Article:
Renaissance plays-- *Twelfth Night,* *Othello,* *Doctor Faustus,* *Volpone,*
and *The Duchess of Malfi*-- as well as a range of Greek through contemporary
plays.  I've taught out of the book in our Literature of the Theatre course and
I've found the production reviews and photos included for each selection to be
useful.

Kate Moncrief
Univ. of Iowa

(4)----------------------------------------------------------------------------
From:           Surajit Bose <
 This e-mail address is being protected from spambots. You need JavaScript enabled to view it
 >
Date:           Saturday, 13 Apr 1996 20:21:03 -0500
Subject:        Q: College texts of Shakespeare and students' reading abilities.

Edna Boris and Todd Lidh have asked about good editions to use in college
courses, and John Ramsay is the latest to remind us that we can't take a sound
vocabulary base for granted among our students any more. In the light of these
two concerns, I'd like to ask a question about Shakespeare editions that has
been bothering me all semester. I'm genuinely struggling to find answers. I'd
appreciate any help, particularly from those with any expertise in textual
editing.

I'm teaching Measure for Measure this sem. to college freshmen. I ordered the
Everyman edition blind, because (a) it's cheap and (b) the description sounded
really good. The edition has ample notes facing the text; each play is edited
directly from the earliest printed texts, and so this is genuinely an edition
as opposed to a reprint of some earlier edition; there's a LONG (35-page)
historical essay on the way the play has been received and interpreted by
critics over the years; there's a briefer foreword from a Shakespearean actor
about the play in performance; there's an introduction, a semi-decent
bibliography, and a scene-by-scene plot synopsis. All this for $3.95. Sounds
great, doesn't it?

There is, however, a major catch: the text is old-spelling. In a longish
textual introduction, the editor, John F. Andrews (whose scholarship is, of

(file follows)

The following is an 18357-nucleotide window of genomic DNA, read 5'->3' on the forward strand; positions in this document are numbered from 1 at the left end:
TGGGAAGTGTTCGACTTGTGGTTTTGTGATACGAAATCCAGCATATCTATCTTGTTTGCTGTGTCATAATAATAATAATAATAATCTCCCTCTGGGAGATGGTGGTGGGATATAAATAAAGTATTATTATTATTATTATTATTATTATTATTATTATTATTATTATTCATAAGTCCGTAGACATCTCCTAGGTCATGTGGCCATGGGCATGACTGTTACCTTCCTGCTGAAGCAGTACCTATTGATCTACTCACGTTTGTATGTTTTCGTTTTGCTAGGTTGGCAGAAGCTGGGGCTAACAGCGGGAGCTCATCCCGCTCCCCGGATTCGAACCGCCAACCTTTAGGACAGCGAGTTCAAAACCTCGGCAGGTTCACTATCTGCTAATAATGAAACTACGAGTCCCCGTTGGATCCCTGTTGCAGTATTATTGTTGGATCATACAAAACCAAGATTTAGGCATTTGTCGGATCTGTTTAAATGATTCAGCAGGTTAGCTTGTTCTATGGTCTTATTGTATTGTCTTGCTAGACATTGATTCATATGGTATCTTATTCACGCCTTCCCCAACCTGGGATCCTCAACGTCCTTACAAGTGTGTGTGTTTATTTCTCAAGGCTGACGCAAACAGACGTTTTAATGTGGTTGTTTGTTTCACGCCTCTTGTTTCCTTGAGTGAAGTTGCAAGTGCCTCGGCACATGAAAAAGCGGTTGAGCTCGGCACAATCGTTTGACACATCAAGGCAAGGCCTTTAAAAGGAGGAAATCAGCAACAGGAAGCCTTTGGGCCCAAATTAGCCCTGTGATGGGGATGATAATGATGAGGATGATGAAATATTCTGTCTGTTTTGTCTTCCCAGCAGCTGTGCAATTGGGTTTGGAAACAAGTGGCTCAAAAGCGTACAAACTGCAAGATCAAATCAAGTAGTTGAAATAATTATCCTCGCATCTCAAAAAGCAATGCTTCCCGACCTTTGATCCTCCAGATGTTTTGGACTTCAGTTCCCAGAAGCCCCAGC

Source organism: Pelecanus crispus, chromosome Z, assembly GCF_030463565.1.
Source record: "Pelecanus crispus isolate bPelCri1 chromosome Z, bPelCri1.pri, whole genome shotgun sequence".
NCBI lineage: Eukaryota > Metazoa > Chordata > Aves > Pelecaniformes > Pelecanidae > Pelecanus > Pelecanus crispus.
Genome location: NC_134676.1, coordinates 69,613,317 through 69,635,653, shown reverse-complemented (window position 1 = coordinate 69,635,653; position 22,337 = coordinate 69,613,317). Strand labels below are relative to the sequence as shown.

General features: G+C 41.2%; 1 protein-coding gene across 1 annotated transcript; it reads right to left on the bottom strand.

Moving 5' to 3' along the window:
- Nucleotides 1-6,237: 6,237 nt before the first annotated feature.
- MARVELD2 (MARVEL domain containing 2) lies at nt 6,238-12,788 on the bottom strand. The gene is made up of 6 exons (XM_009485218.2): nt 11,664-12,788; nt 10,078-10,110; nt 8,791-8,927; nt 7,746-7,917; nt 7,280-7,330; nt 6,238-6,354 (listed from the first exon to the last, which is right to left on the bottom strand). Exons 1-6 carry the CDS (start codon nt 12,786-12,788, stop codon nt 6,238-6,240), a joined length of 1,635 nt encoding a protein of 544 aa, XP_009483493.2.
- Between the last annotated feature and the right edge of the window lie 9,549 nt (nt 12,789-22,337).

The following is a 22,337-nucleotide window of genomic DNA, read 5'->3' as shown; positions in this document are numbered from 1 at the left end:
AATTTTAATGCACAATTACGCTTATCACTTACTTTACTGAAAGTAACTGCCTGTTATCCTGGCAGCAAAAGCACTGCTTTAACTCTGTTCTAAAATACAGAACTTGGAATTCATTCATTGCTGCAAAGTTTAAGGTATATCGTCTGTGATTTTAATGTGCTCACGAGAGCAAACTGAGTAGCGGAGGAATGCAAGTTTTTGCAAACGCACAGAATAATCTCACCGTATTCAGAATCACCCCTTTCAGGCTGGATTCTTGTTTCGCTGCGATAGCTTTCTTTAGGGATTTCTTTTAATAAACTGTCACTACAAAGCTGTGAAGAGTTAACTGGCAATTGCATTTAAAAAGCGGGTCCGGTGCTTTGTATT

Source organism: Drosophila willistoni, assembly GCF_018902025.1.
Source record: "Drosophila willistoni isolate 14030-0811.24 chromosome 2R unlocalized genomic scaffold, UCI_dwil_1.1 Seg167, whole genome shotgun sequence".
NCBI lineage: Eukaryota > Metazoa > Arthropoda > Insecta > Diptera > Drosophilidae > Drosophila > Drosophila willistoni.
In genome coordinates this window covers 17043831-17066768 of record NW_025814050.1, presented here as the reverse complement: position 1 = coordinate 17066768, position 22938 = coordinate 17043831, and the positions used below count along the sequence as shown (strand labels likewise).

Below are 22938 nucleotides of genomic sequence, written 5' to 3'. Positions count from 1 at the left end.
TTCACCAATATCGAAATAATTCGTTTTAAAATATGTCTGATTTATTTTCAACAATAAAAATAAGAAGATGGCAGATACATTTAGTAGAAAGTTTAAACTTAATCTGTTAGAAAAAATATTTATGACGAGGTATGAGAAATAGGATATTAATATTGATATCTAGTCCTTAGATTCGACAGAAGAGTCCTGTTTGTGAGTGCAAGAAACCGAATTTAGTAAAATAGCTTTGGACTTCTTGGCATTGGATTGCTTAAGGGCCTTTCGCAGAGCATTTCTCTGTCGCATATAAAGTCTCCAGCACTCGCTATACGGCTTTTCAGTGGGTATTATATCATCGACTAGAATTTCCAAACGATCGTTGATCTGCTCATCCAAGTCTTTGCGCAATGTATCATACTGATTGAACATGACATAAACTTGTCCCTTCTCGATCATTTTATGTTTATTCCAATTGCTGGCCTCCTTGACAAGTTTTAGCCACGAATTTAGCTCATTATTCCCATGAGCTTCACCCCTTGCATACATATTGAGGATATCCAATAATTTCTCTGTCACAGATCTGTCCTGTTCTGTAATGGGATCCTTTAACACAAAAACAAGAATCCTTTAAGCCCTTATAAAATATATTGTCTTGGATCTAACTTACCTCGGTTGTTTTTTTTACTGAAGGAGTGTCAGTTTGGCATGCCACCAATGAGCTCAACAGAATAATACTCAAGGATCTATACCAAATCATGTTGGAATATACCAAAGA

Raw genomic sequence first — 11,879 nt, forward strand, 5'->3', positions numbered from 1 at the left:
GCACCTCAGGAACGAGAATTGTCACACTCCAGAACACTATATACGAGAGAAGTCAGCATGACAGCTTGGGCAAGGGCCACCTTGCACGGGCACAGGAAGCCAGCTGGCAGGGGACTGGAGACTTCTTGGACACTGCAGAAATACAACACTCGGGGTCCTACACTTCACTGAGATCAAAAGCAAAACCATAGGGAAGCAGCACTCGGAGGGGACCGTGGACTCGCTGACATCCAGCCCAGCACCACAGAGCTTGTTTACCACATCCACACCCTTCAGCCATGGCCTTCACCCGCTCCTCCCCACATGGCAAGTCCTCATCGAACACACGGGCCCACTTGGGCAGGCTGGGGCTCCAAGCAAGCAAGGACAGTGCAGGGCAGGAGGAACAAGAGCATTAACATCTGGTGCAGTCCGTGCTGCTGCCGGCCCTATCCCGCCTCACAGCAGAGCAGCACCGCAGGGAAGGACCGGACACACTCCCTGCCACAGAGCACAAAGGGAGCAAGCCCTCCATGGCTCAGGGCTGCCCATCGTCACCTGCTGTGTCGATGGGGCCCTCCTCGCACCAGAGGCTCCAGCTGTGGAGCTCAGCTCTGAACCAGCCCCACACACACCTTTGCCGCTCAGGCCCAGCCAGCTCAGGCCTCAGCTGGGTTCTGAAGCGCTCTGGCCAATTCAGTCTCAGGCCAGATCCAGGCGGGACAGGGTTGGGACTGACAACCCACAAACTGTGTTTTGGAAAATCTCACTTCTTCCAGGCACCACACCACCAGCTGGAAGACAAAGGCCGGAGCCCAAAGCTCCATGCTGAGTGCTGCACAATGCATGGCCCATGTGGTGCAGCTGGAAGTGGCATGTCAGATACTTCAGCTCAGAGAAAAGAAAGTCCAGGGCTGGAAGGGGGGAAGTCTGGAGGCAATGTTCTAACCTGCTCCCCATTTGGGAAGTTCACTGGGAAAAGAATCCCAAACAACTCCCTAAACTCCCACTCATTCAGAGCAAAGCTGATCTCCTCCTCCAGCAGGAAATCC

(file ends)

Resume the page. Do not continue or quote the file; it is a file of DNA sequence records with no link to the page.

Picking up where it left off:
course, formidable) explains the reasons behind this editorial choice.What it
boils down to is that by retaining old spelling, we can retain nuances (either
of sound, for rhyme and meter, or of meaning, usually as puns) that are lost in
modernization. For example, when Angelo, anguishing over his lust for Isabella,
asks himself, "Dost thou desire her fowlly for those things/That make her
good?" (2.2.174-175) Andrews explains that "fowlly" can mean both (a) "foully"
and (b) "in a fowl-like, i.e. filthy and predatory, manner." Sure enough,
modernizing to "foully" would cause us to lose this second meaning.

But I'm wondering about both the pedagogical effectiveness and the interpretive
value of retaining the old spelling. Pedagogically, it's just really
off-putting for students to have to decipher Jacobean orthography. As the many
anecdotes, simultaneously shocking and amusing, about The Future and
diminishing student vocabularies have illustrated, we can't take it for
granted, even in modern spelling, that our students will understand words that
seem perfectly commonplace, such as "Lo" and "Pulpit."  I must say that I seem
to have lucked out with my students, in that the only vocab question that got
raised was a really good one: "Lucio is described as a 'fantastic' in the
Dramatis Personae. What does 'fantastic' mean?" But in general, why add another
level of difficulty by sticking to old spelling? It seems gratuitous.

Hermeneutically, too, I've begun wondering about the editor's premises.
Ultimately the argument behind retaining old spelling seems to be: if we can
reproduce the text exactly as Shakespeare's contemporaries saw it, then we can